Friday, November 27, 2009

Turkey and archaeometry

Since its foundation in 1956, Middle East Technical University in Ankara has been very involved in archaeology and archaeometric studies. This interest, which first existed independently in the departments of physics and chemistry, flourished with the Keban Dam Rescue Project (1968-1974). 

METU hosted the 29th International Symposium on Archaeometry in Ankara in 1994. (Sadly, that was one that I missed.)

METU initiated a Master's Program in Archaeometry as part of the Graduate School of Natural and Applied Sciences in 1990.  The main purpose of the program is to teach graduates how to solve archaeological problems through the application of  methods from the natural and applied sciences. The study and understanding of history have acquired a new dimension through this kind of collaboration between pure scientists and archaeologists.

And you thought this was going to be about Thanksgiving, didn't you?

Sunday, November 22, 2009

Archaeological geophysics short course; Australia

From our friend Ian Moffatt:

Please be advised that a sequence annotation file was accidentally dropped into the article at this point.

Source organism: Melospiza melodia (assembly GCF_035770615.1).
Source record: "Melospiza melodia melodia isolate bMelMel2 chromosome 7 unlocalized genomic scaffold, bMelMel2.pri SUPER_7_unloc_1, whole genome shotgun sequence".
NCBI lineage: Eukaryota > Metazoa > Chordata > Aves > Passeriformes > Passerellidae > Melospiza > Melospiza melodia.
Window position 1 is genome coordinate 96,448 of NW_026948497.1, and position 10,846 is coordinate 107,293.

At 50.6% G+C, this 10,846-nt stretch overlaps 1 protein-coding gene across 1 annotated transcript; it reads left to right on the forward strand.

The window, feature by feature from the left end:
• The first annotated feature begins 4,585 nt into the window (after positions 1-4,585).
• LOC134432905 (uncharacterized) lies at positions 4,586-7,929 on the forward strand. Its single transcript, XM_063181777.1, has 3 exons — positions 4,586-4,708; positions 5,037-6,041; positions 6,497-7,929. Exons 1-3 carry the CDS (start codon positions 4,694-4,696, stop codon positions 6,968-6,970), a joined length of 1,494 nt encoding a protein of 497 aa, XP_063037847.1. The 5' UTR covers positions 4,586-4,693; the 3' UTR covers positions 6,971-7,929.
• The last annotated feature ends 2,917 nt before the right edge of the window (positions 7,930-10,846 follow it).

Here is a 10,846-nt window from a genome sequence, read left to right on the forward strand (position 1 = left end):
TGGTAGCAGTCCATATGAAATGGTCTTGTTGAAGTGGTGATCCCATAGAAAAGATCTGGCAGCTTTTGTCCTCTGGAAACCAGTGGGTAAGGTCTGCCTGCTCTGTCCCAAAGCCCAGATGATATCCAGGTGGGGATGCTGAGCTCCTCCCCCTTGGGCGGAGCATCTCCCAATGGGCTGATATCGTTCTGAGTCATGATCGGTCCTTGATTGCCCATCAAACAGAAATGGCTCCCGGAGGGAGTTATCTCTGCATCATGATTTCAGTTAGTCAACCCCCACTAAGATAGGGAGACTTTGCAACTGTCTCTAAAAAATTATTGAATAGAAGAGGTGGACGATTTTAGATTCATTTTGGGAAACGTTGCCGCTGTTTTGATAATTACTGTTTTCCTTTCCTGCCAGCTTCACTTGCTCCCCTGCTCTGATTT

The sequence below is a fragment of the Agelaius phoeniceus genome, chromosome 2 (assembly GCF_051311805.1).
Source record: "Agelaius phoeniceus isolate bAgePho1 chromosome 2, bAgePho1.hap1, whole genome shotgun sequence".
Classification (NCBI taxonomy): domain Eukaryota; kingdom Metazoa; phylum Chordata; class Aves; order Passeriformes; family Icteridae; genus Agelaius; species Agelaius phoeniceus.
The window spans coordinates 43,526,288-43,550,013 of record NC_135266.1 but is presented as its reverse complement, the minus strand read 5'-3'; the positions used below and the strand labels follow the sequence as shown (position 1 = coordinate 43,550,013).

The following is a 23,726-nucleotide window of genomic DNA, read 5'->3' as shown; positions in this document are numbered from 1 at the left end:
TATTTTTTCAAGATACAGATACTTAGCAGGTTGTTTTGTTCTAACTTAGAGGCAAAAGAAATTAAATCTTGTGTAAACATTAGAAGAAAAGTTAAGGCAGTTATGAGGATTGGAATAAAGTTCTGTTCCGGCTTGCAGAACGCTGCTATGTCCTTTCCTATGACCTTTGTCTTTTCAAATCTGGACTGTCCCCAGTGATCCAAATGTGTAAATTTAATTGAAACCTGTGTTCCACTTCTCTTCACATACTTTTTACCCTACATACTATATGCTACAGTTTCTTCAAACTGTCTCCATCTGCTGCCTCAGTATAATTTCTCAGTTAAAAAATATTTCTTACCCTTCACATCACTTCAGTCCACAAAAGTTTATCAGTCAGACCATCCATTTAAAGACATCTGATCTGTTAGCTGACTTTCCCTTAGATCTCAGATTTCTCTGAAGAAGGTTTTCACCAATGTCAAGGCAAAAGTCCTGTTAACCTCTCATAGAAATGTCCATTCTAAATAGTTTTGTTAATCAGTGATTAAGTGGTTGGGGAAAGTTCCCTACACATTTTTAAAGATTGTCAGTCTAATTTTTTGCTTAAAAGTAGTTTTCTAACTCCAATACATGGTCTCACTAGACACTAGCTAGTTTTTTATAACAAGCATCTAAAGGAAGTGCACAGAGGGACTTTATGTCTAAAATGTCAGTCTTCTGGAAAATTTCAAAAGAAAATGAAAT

Just a quick reminder that an "Introduction to Archaeological Geophysics" short course is running on 10 December just before the Australian Archaeology conference being held at Flinders University.

There will be a basic introduction to geophysical techniques and their application to archaeological problems followed by a hands on session collecting, processing and interpreting data from a range of methods. You'll come away with a good understanding of which geophysical techniques might be able to help out with your archaeological projects and an informed basis for the interpretation of this data.

The course costs $150 for students, $220 for non-students and includes lunch, morning and afternoon tea and a range of Flinders merchandise. The course is followed by the complimentary AA conference welcome BBQ.

You can register for the course here.

Please don't hesitate to contact Ian via email ( if you require for any further information about the course.

Wednesday, November 18, 2009

Ceramic ecology session at AAA

The annual CERAMIC ECOLOGY XXIII symposium -- From the Field and Laboratory: Current Research in Ceramic Studies -- is scheduled during the annual meeting of the American Anthropological Association, on Saturday, December 5, 2009, 1:00-5:00 pm in Grand Ballroom Salon III, Downtown Philadelphia Marriott, Philadelphia, Pennsylvania, USA.  
The session will deal with current field and laboratory ceramic research from both the Old and New Worlds -- work that that includes the disciplines of archaeology, ethnoarchaeology, ethnography, archaeometry, and materials science.